More fun stuff with Flickrand GoogleMaps. Dan Catt on geobloggers is providing an interface place Flickr place images on Google maps, using appropriate tags, along with lattitude nad longitude. And to save the effort of trying to work out the lat/long and then adding the tags yourself to Flickr, Steeve has written a GreaseMonkey Script, the wonderful Firefox extension, to automate adding the tags.
Looks like I may have o go and buy me a new kettle. I may only need a new power cord, but not sure if I can but one on its own. Never having bought a kettle, I’m not sure what to look for. The one I own was a present when I left for university 17 years ago. It’s had a good life.
On my recent plane trips, tbere were a couple of nice comments made by the stewards/hosts (or whatever I’m supposed to call them); one by accident, one on purpose.
On the way out, the announcer made an unfortunate anatomical mixup. Instead of asking us to tighten our seatbelts over out hips, we were supposed to contort ourselves and fasten them over our lips.
On the way back, the announcer was French, with a pronounced accent. In the regular plea to get the plane to actually listen to the safety announcement, he’d developed a tactic. “listen carefully, I shall say this only once”. The British onboard laughed… the rest of the plane looked at hte British and wondered what they were on, never having being subject to the cultural phenomenom that was ‘Allo ‘Allo
What does this say about Telewest customers? The BBC are reporting that nearly 1 million Telewest addresses have been blacklisted as the many of their customer machines have been utilised by spammers. Telewest are reported to be helping the customers gain back control of their machines.
I mentioned earlier about the PSP having a pink screen. Apparently that was only an April issue – the screen changes colour based on month. Dave Taylor is listing the following colours:
May 2005: Dark Green
June 2005: Purple
July 2005: Aqua
August 2005: Sky Blue
September 2005: Violet
October 2005: Gold
November 2005: Light Brown
December 2005: Red
I’m glad – pink is definitely the wrong colour!
See here for Doc Searl’s view
My week away is over. Spent a brilliant week in Barbados doing very little. It fulfilled the brief – diving, sleeping, eating, drinking. Little activity outside of the hotel. Which was probably a good idea since it rained every day except 2, and one of those was the day we came home. You can’t do too much sightseeing in torrential rain. I did get a few good photos and came back feeling refreshed.
Went to see this play last night at the Ambassadors’ theatre. Strong powerful script, great acting, leaving many with a tear in the eye. Definitely not for a light-hearted night out, with a subject matter of hostages being held in Beirut; however, there was a rich seam of wicked hunour running through it.
Day trip to Edinburgh and three hour delay in getting back. Stuck at the airport lounge with a laptop which has a battery life of about 20 seconds and not able to drink as had to drive when I get back to Heathrow. Long, boring evening.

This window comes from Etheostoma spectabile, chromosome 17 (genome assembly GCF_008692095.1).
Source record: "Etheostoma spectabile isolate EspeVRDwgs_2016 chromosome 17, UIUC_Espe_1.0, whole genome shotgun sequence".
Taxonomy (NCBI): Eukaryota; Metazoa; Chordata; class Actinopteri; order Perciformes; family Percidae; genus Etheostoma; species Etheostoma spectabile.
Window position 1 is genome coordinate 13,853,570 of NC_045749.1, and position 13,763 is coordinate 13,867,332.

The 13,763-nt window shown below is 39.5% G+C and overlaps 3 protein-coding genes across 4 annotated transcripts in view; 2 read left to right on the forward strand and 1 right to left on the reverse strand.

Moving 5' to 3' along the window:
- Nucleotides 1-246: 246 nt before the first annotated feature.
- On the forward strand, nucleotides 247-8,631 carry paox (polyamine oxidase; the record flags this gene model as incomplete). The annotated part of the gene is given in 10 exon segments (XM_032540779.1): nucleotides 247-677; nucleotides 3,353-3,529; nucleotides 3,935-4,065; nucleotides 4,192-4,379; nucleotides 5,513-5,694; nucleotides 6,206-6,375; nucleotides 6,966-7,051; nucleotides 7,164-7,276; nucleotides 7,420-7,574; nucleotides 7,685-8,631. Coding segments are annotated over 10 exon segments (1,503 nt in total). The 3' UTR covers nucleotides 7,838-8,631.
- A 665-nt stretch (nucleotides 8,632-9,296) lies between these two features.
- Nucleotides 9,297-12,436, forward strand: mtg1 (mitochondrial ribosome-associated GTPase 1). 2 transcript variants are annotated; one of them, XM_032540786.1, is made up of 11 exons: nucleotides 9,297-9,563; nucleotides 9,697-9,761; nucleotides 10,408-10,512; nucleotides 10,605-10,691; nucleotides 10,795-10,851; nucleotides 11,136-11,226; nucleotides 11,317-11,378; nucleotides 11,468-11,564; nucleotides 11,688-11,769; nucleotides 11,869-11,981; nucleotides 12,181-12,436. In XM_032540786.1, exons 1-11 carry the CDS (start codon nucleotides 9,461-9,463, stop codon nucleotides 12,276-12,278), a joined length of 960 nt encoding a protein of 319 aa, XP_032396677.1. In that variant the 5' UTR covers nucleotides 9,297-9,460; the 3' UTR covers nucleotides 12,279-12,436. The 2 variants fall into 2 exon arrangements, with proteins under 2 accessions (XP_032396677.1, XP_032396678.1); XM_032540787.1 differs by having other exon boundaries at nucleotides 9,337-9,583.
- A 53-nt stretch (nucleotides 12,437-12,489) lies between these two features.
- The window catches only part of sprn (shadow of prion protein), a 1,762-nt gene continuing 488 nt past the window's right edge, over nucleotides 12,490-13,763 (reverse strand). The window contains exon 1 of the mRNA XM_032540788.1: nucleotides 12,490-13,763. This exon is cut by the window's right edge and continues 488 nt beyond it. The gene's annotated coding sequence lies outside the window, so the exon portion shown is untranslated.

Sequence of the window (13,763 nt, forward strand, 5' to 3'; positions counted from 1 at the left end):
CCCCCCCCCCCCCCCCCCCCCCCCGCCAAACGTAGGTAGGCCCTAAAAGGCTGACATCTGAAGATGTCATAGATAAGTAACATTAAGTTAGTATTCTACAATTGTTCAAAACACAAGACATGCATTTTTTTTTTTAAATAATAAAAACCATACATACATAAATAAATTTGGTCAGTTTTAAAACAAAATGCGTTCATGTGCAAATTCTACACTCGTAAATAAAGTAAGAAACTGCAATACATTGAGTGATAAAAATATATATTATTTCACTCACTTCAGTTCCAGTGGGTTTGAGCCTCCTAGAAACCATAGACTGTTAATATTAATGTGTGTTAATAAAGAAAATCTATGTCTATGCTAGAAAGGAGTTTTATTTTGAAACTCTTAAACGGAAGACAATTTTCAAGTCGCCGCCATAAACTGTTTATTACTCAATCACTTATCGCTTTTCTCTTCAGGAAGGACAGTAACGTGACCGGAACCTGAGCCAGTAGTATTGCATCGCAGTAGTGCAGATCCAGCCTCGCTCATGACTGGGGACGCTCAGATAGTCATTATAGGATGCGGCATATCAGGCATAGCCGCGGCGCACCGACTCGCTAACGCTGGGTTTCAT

It would be interesting to get a comparison with the UK usage. I’m not sure that they would necessarily believe text messaging is too expensive; the cross-network SMS has been around a lot longer here and texting is more the norm that in the US. When I work there, I have to change habits, and not assume that texts about being late to next meeting will get through!
“Blogging was big last year, but now it’s not”. As the media are picking up blogging, the week it makes the front cover of Business Week, the teenager has decided it is old hat, and no longer worth bothering about. I’d like to know what they were using – my bet is that it is primarily Livejournal and it was about sharing gossip and other teenage angst; the information sharing that is being talked about now is still gossip and opinion…but seen to be more adult 😉
“My attention span is just too short for email. I need a rapid response.” Fast response, via phone or IM, always there, no waiting, no anticipation. No patience. Indicative of the culture that wants everything now. Then agian, if I’m online I’m the same – looking for information, And if at work or at home, I’m generally on line. So I understand this..I’ve suffered when visting parents with a machine that takes about 5 mins to boots, sort itself out and then get conencted to a 56k dialup. Too slow..I need my email now. But at least with email or web there is some time to reflect on the content. With IM..never.
But the key thing throughout is connection and interactivity. They use what their friends use, whether IM client, blogs or other types of community software. So for the tech business, it gives a model – spot the trend leaders, the conenctors, get them using the software and others will follow.
Here’s a link to a T-Mobile page that is a fun way of passing the time – if I could get it to work. You upload a picture and, through the wonders of technology, it ages the photo. SO you can predict how you may look with after the ravages of time. I go this via Blogdex…given it’s still an IP address and I can’t find the link on the main site, I wonder if it is supposed to be live?